Practitioners hope to see a state tax court started in Georgia, one of 27 states lacking a dedicated tax court or administrative appeals forum fully independent of a state revenue agency. Besides removing proceedings from any appearance of bias, an independent tax tribunal offers several other advantages including a less crowded docket, greater tax expertise from the bench, more uniformity and published decisions, proponents say. The State Bar of Georgia’s Taxation Law Section has drafted a proposed bill to establish the court, which would hear appeals from the state Department of Revenue. Filing a petition would stay an enforcement or collection action, eliminating the “pay to play” requirement currently in effect.
Under Georgia’s present system, taxpayers not satisfied with a state revenue assessment may appeal to a state superior court or the Office of State Administrative Hearings, whose decisions are not binding on the Department of Revenue. The proposed legislation would grant the tax court and superior courts concurrent jurisdiction to hear appeals. The new court would also include a small-claims venue.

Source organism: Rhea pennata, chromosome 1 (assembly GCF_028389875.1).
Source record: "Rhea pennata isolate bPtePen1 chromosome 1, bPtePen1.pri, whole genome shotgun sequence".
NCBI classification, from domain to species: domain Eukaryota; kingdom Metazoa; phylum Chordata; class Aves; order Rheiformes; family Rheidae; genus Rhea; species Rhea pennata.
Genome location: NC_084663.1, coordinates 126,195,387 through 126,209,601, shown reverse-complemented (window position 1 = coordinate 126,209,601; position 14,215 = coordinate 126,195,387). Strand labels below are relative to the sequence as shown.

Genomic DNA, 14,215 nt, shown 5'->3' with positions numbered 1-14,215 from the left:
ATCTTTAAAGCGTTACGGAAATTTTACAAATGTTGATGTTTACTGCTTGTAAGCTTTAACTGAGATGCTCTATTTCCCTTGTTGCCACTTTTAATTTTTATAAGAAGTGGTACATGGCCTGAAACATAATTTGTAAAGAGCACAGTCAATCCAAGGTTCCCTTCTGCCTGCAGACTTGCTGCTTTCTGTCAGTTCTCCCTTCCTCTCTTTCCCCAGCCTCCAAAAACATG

Proponents hope to introduce legislation in the state’s 2009 legislative session. The court will require a pilot program, with approval by two-thirds of each legislative chamber required to become a permanent body, said Peter Stathopoulos, managing director of state and local taxes of Atlanta-based accounting firm Bennett Thrasher PC, and John Allan, tax partner at law firm Jones Day’s Atlanta office. Allan chairs, and Stathopoulos is a member of, the State Bar of Georgia’s task force that drafted the proposed legislation. Both are CPAs and attorneys.
In its 2007 publication of The Best and Worst of State Tax Administration, the Council on State Taxation listed 21 states as lacking an independent tax dispute forum and gave another six an intermediate ranking. The study can be read here.